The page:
Due to her 3months pregnancy, Maryam Sanda, who is accused of killing her husband, Bilyamin Bello, on Monday begged an Abuja High Court sitting at Jabi, to grant her bail.
Sanda, who was remanded in the Suleja prison, Niger State in November 2017, was alleged to have stabbed to the death Bilyaminu, son of erstwhile PDP Chairman, Dr Haliru Bello.
She was arraigned on an amendment charge before the court alongside her mother, Mrs Maimuna Aliyu, her brother, Aliyu and one Sadiya Aminu for culpable homicide and conspiracy.
At the resumed hearing, Sanda told the court through her counsel, Joseph Daudu (SAN) that she was three months old pregnant, hence, bail was necessary.
Daudu told the court that a new application praying for the bail of the defendant was filed on Jan.26.
“We have disclosed 16 grounds on which the application is premise, it is supported by 19 paragraph affidavit and written address.
“’We have attached exhibit particularly exhibit A, the medical report, confirming the present position of the defendant, we rely on all the document,” he said.
He said that an applicant could bring an application at any point in time provided there was a condition surrounding such an application.
According to Daudu, the new intervening fact is that the applicant was three months pregnant and that a test has been carried out to confirm the pregnancy.
He argued that it was not proper for a pregnant woman to be standing trial while in incarceration.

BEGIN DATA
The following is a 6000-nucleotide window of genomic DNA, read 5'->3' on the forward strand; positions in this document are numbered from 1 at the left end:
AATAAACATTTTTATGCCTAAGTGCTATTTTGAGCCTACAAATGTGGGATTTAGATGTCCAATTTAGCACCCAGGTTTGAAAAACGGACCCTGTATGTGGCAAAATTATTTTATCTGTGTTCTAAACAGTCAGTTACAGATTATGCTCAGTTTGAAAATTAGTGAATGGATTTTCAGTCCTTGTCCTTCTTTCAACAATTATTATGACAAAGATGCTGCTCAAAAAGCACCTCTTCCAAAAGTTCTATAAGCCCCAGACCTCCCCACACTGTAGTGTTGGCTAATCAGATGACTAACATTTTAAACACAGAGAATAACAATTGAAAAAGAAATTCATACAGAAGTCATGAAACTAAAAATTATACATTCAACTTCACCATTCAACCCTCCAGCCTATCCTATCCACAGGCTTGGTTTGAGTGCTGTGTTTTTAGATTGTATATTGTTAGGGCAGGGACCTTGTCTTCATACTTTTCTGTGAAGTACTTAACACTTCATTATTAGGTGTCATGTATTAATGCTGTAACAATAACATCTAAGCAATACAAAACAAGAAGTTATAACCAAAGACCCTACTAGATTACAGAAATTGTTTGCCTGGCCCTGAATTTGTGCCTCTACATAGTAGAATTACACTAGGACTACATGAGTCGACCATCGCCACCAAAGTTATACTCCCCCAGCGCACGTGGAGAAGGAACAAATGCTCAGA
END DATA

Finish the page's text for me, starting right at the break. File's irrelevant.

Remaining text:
Daudu assured the court that if granted bail, his client would attend her trial.
“Apart from the issue of blood pressure, issue of dizziness, pregnancy is a thing that comes with complicated issue.
“I have not seen any reference in my own experience where a woman who is pregnant is denied bail, the court should use it discretion and grant the defendant bail in the overall interest of justice,” Daudu stressed.
According to Daudu, there is no way hearing can go on on the matter when there is no proper charge before the court and that the charge before the court is based on the information the prosecution gathered.
He added that this matter has not been sent to the Department of Public Prosecution (DPP) for advice and that there was need for that before they could proceed.
In his arguments, Mr James Idachaba, told the court that the prosecution had filed a counter affidavit and written address against the bail application.
“’On our part, this kind of application is premise on Section 161 of the Administration of Criminal Justice Act(ACJA), it is for the applicant to convince the court to warrant the granting of bail in the applicant favour.
“The fact presented before the court by the defence counsel was not sufficient, we urge the court to dismiss the application, section 161(1)(c) of the ACJA should be consider by the court,” he said.
Idachaba added that it was too late for the defence to raise the grounds that the matter should have been sent to the DPP for advice.
Justice Yusuf Halilu, adjourned untill Wednesday to rule on the bail application.